Minnesota's first mountain bike trail accessible to disabled people on three-wheeled hand cycles will be built later this year at Elm Creek Park Reserve in Maple Grove.
Advocates for the trail expect it to be an especially popular recreation outlet for injured veterans.
"I look around and see our veterans coming back with missing arms and legs, and these guys don't want to be handicapped, they don't want to stop doing things with their kids -- why not give them an opportunity?" said Tim Wegner of Rosemount, an off-road cyclist and professional trail builder.
If hand cyclists respond with enthusiasm, other dirt trails could be widened for accessible use, too, he said.
The accessible trail will be a 1- to 2-mile loop in a 12-mile dirt trail that the Three Rivers Park District plans to begin building this fall and open June 2011.
The $305,000 trail will be built with $90,000 from the state's Parks and Trails Legacy Grant Program and $50,000 from the Federal Recreational Trail Program.
Off-road hand cycles typically have two wheels in front and one in back. The rider turns a hand crank to go, and operates a brake on the handlebars.
Minnesota Off-Road Cyclists, the state's foremost mountain biking promoter, will help Three Rivers design and maintain the trail, said Ryan Lieske, president of the Off-Road Cyclists. Mountain bikers welcome three-wheel cyclists to the trail, he said.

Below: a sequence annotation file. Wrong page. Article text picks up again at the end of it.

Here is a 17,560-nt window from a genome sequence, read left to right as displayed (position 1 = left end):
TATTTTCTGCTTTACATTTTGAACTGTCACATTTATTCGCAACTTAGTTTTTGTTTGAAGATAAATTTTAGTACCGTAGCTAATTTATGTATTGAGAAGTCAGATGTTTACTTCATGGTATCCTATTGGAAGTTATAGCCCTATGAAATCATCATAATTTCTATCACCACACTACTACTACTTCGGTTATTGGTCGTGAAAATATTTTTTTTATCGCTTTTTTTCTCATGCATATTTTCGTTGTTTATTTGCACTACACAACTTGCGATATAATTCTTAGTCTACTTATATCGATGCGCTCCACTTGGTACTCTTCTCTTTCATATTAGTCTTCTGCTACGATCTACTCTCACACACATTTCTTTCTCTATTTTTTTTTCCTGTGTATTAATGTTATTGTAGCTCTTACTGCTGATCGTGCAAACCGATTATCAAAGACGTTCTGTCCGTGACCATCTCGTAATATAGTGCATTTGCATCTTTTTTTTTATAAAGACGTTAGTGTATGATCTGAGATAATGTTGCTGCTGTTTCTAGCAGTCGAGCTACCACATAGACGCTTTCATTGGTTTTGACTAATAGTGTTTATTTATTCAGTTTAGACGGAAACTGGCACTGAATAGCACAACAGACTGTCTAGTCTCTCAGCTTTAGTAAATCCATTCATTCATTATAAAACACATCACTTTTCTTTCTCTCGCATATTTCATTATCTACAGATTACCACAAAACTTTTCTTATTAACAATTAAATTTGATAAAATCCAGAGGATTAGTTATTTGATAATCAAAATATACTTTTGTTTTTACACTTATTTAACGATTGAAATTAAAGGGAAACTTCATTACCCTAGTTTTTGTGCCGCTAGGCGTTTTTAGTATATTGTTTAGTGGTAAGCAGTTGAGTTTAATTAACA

"Most of us ride every trail we can," he said. "This is a unique opportunity because we are lacking mountain bike trails in the north metro area."
The Courage Center, a rehab center in Golden Valley, advocated for the trail.
"It's a type of trail that's long overdue," said Taavasa Mamea, sports coordinator for the Courage Center. New federal funding is available for therapeutic recreation, and he said the center is "struggling to get newly injured soldiers in our doors."
Biking will be a big part of rehabilitation for veterans, he said. "It's one thing to go through rehabilitation -- then it's time to recreate."
To accommodate the three-wheeled cycles, the path will be 32 to 40 inches wide instead of the standard 2-foot width for off-road biking, said Tim Anderson, supervisor of the outdoor recreation school at Three Rivers.
Courage Center will have several of the bikes available for people to try, Mamea said.
That's how George Kiefner of Little Canada started riding a three-wheeled, row-style cycle on paved trails. After trying one at Courage Center, he bought his own and has been riding it for eight years. He rides 20 miles every Wednesday with a group of eight to 10 hand cyclists.
Kiefner has never seen a hand-powered mountain bike, and said he would need to try one at Courage Center before deciding if more rugged cycling suited him. He expects the new trail to be a big draw.
"The hand cycling sport, the activity, is becoming more and more popular as time goes by," he said.
Laurie Blake • 612-673-1711